By Jennifer Krasinski
By James Hannaham
By Tom Sellar
By Tom Sellar
By Miriam Felton-Dansky
By Tom Sellar
By R.C. Baker
By R.C. Baker
I think of Bill T. Jones's theater work of the last decade in part as a search for gracein the sense of understanding, acceptance, and a kind of spiritual ease. Flannery O'Connor's short story "The Artificial Nigger," the basis of his magnificent new Reading, Mercy, and the Artificial Nigger, provides Jones with a resolution in which an upright and prejudiced old white man and his 10-year-old grandson are reconciled by the curious sight of a disintegrating hitching postthe "nigger" of the titlein an Atlanta neighborhood, and the man experiences a vision of sin and redemption. The bonding of the two in awe is as mysterious as their falling out. ("Mr. Head," wishing on this day trip to teach little Nelson about the perils of the city, temporarily deserts the boy and then, frightened, pretends not to know him when the panicky child collides with a woman, knocks her down, and there is talk of calling the police.)
We hear O'Connor's succinctly poetic words, condensed by Jones, read onstage (on opening night by Jones and Susan Sarandon), but the choreography is only glancingly literalsuggesting events through the interplay of surge and density, quiet and simplicity, the timing and placement of dancers. Reclining in two ranks, they suggest a train aisle; symmetrically clumped, they become a weighing machine. Jones brilliantly uses formal devices to distance and intensify the narrative and provide a counterpoint to Mr. Head's ingrained racism. Now a black man, Malcolm Low, stands for Head, and a Turkish woman, Asli Bulbul, for Nelson. Now tall, blonde Leah Cox plays the old man, and African American Ayo Janeen Jackson the grandchild. Four pairs may move at the same time. When Head points out the first black man Nelson has ever seen, a white man with cornrows (Denis Boroditski) strides majestically down the aisle of the segregated train car.
Robert Wierzel's lighting and Bjorn Amelan's stage design (involving a growing and shrinking moon, spare filmed images of city and country, and falling leaves) beautifully set off the dancingas does Daniel Bernard Roumain's score for piano trio, played live. Once, when the text mentions a 60-second pause, Jones provides such a pause; it seems an eternity. He can be florid, prodigal with movement, but in this piece, his style is as lean as O'Connor's prosefluent yet taut, imaginative yet everydayand it makes lustrous the enigmatic crevices in her story.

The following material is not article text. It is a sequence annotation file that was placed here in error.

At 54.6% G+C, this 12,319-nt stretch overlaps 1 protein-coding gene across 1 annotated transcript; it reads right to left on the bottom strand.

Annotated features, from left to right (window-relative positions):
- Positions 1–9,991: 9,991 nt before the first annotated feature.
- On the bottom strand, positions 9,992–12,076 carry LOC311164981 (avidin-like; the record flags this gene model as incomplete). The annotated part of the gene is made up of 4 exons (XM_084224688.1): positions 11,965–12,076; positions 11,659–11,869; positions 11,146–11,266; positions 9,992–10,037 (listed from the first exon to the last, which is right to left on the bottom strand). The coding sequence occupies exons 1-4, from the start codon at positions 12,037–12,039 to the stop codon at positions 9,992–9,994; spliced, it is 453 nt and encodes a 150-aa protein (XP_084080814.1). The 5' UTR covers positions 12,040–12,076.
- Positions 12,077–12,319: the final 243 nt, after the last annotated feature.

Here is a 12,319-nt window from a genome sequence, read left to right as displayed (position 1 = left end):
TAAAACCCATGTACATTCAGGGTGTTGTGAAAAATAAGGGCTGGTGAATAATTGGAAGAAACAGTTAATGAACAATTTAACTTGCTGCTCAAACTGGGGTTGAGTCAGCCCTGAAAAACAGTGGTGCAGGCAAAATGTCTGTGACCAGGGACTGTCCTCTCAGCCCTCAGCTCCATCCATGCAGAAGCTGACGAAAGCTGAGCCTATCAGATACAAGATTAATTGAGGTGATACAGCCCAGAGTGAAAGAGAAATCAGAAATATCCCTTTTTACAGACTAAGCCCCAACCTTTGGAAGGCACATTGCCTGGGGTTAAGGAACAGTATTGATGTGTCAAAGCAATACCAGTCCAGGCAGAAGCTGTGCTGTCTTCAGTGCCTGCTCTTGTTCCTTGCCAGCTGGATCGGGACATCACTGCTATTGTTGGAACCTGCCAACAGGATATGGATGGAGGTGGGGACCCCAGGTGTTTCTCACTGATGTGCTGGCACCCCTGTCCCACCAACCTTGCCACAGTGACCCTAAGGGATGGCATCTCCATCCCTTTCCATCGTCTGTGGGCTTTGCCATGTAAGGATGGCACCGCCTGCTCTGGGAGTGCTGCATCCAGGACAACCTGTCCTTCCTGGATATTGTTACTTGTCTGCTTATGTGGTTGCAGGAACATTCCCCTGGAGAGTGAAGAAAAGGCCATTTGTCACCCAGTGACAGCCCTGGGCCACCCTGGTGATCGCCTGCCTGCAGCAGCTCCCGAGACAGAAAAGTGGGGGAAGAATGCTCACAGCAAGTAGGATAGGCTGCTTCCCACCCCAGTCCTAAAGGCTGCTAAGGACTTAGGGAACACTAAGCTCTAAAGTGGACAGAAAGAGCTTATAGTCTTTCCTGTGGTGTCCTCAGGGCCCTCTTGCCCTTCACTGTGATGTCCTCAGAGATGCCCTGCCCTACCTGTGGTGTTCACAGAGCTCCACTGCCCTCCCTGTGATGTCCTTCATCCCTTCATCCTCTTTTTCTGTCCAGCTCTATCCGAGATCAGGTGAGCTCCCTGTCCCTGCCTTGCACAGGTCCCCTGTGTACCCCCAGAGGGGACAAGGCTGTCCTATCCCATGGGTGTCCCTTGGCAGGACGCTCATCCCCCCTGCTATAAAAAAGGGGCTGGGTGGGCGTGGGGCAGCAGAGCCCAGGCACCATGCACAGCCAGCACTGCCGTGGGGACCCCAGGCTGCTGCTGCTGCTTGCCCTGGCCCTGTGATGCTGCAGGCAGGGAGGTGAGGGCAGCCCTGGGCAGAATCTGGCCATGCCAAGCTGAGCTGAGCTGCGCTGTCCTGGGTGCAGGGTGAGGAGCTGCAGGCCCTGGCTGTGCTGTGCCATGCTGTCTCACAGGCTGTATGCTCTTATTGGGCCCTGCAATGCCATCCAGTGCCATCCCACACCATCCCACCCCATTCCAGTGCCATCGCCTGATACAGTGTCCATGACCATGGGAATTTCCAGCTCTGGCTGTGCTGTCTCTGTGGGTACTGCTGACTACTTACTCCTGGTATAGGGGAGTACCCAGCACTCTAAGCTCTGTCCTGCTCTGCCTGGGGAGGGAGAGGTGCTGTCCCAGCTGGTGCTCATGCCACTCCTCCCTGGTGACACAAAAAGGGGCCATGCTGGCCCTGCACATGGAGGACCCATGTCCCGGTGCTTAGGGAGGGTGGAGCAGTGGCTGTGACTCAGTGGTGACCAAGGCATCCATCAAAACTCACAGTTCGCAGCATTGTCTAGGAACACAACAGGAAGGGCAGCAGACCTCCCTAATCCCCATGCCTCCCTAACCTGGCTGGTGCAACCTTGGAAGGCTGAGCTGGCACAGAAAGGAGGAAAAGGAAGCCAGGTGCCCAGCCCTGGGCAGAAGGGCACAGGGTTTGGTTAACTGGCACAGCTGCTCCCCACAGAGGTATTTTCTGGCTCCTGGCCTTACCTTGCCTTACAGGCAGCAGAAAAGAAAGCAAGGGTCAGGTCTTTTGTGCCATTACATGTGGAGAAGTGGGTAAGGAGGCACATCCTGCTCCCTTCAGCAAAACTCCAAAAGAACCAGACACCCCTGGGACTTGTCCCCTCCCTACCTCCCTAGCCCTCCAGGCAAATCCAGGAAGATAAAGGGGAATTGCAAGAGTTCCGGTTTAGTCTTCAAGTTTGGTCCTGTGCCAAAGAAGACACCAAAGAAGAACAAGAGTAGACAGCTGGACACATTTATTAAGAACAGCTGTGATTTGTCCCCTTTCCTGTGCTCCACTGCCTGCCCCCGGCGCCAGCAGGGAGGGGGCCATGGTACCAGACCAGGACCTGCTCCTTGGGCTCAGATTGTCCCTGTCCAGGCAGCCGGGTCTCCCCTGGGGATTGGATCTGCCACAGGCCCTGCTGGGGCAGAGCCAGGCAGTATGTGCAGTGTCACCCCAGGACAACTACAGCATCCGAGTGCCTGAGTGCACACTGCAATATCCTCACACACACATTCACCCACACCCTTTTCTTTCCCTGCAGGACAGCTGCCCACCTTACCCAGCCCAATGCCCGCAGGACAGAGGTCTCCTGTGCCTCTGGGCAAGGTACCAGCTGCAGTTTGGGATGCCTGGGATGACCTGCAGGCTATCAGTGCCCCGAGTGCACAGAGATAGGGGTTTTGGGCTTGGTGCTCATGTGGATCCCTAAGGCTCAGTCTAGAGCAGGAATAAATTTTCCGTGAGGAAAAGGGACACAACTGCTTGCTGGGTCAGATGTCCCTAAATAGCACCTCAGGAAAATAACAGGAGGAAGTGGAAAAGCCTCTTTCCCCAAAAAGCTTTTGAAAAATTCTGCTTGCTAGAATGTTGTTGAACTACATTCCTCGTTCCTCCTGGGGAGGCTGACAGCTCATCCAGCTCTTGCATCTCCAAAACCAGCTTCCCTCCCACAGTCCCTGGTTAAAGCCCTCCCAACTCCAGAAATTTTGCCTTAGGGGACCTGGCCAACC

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Jones and his late partner, Arnie Zane, came of age in dance during the radical '60s and early '70s, and Jones remains fascinated with "Look at this; now look at it backward; now experience it with words." His long new solo, Chaconneaccompanied some of the time by Bach's D minor partita for solo violin, masterfully played by Hillary Hahnintercuts personal memories with words about his mother, Estella, who died last year (and who appears later in a filmed sequence from Last Supper at Uncle Tom's Cabin/The Promised Land, singing spirituals while her son dances questioningly). The poses that he labels "penalty shot," "the dwarf of ignorance," "Trisha," etc., become fodder for fluent dancing. The words come and go. Jones isn't a kid anymore, but his power is undiminishedthat uncanny blend of precision and sinuousness, that plushy muscularity, near excess molded by form. Here he dances in counterpoint with an appearing and vanishing gauzy white image of himself (by Paul Kaiser and Shelley Eshkar) that looks like his renegade guardian spirit.
Jones's company has spawned choreographers. Lawrence Goldhuber is carving out a career in solo performance. In The Life and Times of Barry Goldhubris (written with David Brooks), he uses his own family pictures and his friends disguised as talking heads to spin a tale of his seriously flawed hero's rise from an immigrant family through flamboyant entrepreneurial success (bowling alleys and linked diners) to corporate greed and political chicanery, and finally to dementia. "Only in America," says a voice.
Brooks's films (along with astutely chosen pieces of music) skillfully enrich the story, provide locales, and emphasize points, beginning with the camera's heroic entry from outer space into the family that spawned this garden-variety moral monster. Goldhuber appears live in only a few vignettes: his bulky form nearly nude in a storm of glittering leaves; his light-footed dance as a janitor romancing a mop (Barry's granddad?); his bellowed speech about how to get rich and be loved; and his final terrifying sequence in a straitjacket. As he dances maniacally or struggles to get loose, on surrounding screens the heads of three giant alter egos argue in rapid-fire sallies and interruptions that build a suffocating rhythm. By the end there are nine heads, and some of the voices aren't Goldhuber's; in the mélange of rants, we recognize our own Goldhubrian officeholders.
In a way, I wanted to see Goldhuber live at more stages of his persona's career instead of grinning and waving on-screen, but the length and horrid intensity of the "how to succeed" speech and the psychotic struggle with his inner selves made their points in ways no shorter sequences could.